his last eight holes to take a one-stroke

#1 von jinshuiqian0713 , 09.09.2019 04:54

Ski jumpers will have to don better helmets and could be required to wear body armour as part of a determined bid by authorities to make the sport as safe as possible, a top official said. "Its an outdoor sport, its a risky sport. We were able over the years to make it safer... we could make it (even) safer," said Walter Hofer, the ski jumping race director at the International Ski Federation (FIS). Spectacular crashes are fairly common in jumping. Three-times Olympic gold medallist Thomas Morgenstern of Austria has ended up in hospital twice in the last two months after crashes where he suffered a broken finger as well as face and head injuries. "The next goal must be to make safer helmets with higher standards. Maybe we can do something for the protection of the body," Hofer told reporters high up on the normal hill late on Monday night as women jumpers whistled by at 90 kph (60 mph) at the Sochi Olympics. "Whatever is available on the market we will try." Hofer noted that Alpine ski officials had spent a long time studying jackets that contain small air bags to help cushion the impact of falls. "When they get something up there we will use it. At the moment I am preparing to use some protection for certain parts of our body, mostly the backbone," he said. Tougher helmets will be introduced into Alpine skiing and ski jumping authorities want to adopt the same standards. In recent years the FIS has taken a series of sometimes unpopular steps it says will make the sport fairer and safer. The federation imposes minimum body mass index requirements to weed out jumpers which it says are too light. Jumpers have to wear body tight suits with low aerodynamics, much to the irritation of athletes such as four-times Olympic gold medallist Simon Ammann of Switzerland. New hills have been redesigned to make the in-run smoother, a development which some jumpers say make takeoffs harder. A complex new system to compensate skiers for wind conditions will be used at the Sochi Games for the first time. Hofer, who has been at FIS for 22 years, said he began trying to make the sport safer some 20 years ago after he saw a series of bad falls. "I started to talk to experts and they told me Are you crazy? If you make ski jumping safer nobody will watch. It isnt right," said the ebullient Austrian. "I would like to attract parents to deliver their children to our beloved sport in a way they know it is a sport where athletes are cared for." As well as improving safety, Hofer - who notes that "when you release an athlete at 100 km/h from the takeoff, you cant take him back - is particularly keen to address rapidly changing wind conditions that have wrecked many a competition. Headwinds help athletes soar further but if they are too strong they can produce dangerously long jumps. Conversely, tail winds cut flying distances. In the past, officials would either scrap competitions altogether or restart them halfway through to take into account changing winds, which Hofer said frustrated spectators. Jumpers used to be judged on distance and style. Under the new system, they now can also gain or be docked points to take wind conditions into account. The calculations are made by a series of computers linked to seven sensors along the in-run. "The athletes performance is removed from the influence of external conditions," said Hofer, pointing to a screen which showed the wind strength and direction from each sensor. The challenge for audiences is that the athlete who jumps the furthest does not always win. Alexander Pointner, head coach of the Austrian team, told Reuters that spectators should not have "to think What is this, that guy jumped so far but hes only fourth, whats that? Our sport should not be so difficult". Hofer has no intention of changing his mind. "Whatever makes ski jumping safer and fairer is worth it, even if sometimes you have to take something (away) from the transparency. People will understand sooner or later," he said. FIS is looking at whether it would be possible to shine a blue laser line on the snow to show the public exactly where a jumper has to land to take the lead, he added. Discount Shoes Ireland . According to a report from CSN Bay Area, the 49ers are bracing for 6-8 game suspension for their outside linebacker. Shoes Ireland On Sale . The photograph shows Parker and a French comedian making a gesture known in France as a "quenelle," which critics describe as inverted Nazi salute. Parker said in a statement released through the Spurs that the photograph was taken three years ago. Parker, who was born in Belgium but raised in France, said he didnt know at the time that "it could be in any way offensive or harmful. https://www.shoesirelandsale.com/. -- The Atlanta Braves are facing the possibility of losing another pitcher for the season after general manager Frank Wren said Saturday that Cory Gearrin has a serious injury to his right elbow. Shoes Ireland From China .The Los Angeles Lakers star passed Michael Jordan for third on the NBAs career scoring list Sunday night in a 100-94 victory over the Minnesota Timberwolves. Cheap Shoes Ireland Online .com) - Sergio Agueros 63rd-minute goal was enough to lift Manchester City to a 1-0 win over 10-man Manchester United on Sunday at the Etihad Stadium.BOCA RATON, Fla. -- Michael Allen was prouder of the 3-under 69 he shot Saturday than his record-tying 60 the day before. A day after making the game look so easy when he was the ninth player to shoot 60 on the Champions Tour, Allen fought his swing from the opening drive at Broken Sound. He fell out of the lead after playing his first 10 holes in 1 over, but birdied four of his last eight holes to take a one-stroke lead over Scott Dunlap and Chien Soon Lu in the Allianz Championship. "This is one of those rounds I really feel good about," said Allen, who is at 15-under 129 entering the final round. " "I knew if I hung in there, eventually the birdies would start coming." Allen has a more difficult task to win for the sixth time on the 50-and-over tour. With calm, warm condition on The Old Course, the field combined for a scoring average of 69.67, the lowest in the eight-year history of the event. Allen had only one player -- Dunlap -- within four shots of his lead after the first round.dddddddddddd Now, there are seven players within four shots entering Sundays final round. "All I did was make it a good tournament," Allen said, smiling. "At least I know what I have to do now -- be aggressive from the start." Lu shot his second straight 65, and Dunlap followed his opening 63 with a 67. Neither Allen nor Dunlap won on the PGA Tour, but Dunlap is playing in just his second Champions Tour event. "I didnt use up a lot of great golf on the PGA Tour," said Dunlap, whose best showing in 204 career PGA Tour starts was a third-place finish. "It would be nice to think that door (of winning) hasnt closed." Duffy Waldorf was fourth at 13 under after a 63. He played the front nine in 7-under 29. Jay Haas, winless in 123 starts in Florida, was another stroke back along with Tom Lehman. Haas had a 64, and Lehman shot 67. NBC announcer Gary Koch was 11 under after a 66. ' ' '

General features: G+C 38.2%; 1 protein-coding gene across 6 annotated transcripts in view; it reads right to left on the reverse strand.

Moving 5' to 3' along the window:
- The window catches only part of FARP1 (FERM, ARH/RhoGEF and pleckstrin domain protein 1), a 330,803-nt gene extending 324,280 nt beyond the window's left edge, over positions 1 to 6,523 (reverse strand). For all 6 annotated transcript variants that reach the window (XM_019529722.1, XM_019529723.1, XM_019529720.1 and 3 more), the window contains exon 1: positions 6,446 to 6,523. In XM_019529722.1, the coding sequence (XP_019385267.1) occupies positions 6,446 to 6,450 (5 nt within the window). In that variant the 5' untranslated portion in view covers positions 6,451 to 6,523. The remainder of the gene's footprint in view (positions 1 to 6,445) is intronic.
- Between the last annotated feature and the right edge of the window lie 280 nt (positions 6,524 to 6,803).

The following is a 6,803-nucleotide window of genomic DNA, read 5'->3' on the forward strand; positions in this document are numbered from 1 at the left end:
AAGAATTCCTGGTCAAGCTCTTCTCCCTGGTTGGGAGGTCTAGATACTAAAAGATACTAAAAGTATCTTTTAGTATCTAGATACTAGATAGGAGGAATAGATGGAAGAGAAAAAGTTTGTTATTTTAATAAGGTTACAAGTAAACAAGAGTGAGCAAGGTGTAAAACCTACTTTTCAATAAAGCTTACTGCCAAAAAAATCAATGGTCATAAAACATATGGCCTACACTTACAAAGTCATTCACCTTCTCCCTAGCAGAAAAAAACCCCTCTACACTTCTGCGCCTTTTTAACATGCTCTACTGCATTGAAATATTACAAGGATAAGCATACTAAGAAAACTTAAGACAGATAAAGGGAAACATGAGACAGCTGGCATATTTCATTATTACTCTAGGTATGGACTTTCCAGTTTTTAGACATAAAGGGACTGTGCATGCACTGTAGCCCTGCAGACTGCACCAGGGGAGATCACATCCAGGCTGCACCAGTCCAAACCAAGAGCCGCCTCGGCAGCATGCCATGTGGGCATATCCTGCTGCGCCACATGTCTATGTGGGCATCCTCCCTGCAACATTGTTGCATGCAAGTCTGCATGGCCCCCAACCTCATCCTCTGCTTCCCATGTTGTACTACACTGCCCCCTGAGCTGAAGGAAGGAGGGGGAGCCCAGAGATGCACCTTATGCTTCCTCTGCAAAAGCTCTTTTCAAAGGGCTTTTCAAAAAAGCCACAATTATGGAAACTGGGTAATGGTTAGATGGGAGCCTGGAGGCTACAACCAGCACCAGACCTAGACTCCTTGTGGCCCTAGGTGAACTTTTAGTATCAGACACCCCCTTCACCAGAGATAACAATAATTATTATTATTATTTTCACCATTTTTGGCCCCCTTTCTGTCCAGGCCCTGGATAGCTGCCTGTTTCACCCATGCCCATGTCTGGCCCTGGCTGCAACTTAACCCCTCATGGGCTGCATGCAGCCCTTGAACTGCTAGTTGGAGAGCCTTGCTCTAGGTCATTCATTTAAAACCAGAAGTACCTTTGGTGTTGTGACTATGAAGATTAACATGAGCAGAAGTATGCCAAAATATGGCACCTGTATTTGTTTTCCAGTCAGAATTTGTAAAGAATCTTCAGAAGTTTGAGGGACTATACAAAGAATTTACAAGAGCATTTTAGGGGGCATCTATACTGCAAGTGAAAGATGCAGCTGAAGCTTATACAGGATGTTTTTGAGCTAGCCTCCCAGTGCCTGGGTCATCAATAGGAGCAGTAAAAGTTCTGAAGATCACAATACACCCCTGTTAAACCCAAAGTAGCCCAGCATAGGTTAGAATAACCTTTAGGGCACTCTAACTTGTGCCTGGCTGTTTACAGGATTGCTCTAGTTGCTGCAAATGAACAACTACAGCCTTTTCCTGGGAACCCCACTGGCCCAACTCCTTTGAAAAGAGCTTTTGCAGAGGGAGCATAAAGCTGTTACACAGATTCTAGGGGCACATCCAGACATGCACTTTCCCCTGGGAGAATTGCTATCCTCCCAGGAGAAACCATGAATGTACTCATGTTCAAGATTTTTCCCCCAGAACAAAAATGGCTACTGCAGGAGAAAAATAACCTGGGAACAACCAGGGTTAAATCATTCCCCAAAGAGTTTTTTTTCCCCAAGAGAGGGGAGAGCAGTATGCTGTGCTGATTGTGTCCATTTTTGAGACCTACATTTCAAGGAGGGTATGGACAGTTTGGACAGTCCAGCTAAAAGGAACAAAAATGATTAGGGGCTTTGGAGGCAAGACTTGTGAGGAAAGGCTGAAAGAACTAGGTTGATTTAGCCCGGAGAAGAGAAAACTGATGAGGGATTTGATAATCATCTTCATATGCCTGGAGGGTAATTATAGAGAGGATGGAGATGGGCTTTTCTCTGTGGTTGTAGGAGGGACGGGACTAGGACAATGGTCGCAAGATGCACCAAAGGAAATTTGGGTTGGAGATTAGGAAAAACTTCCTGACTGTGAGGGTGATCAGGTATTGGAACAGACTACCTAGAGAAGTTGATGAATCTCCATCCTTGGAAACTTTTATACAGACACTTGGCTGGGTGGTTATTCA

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them? At this point, youve played
while Ellis added 14 points for the Mavs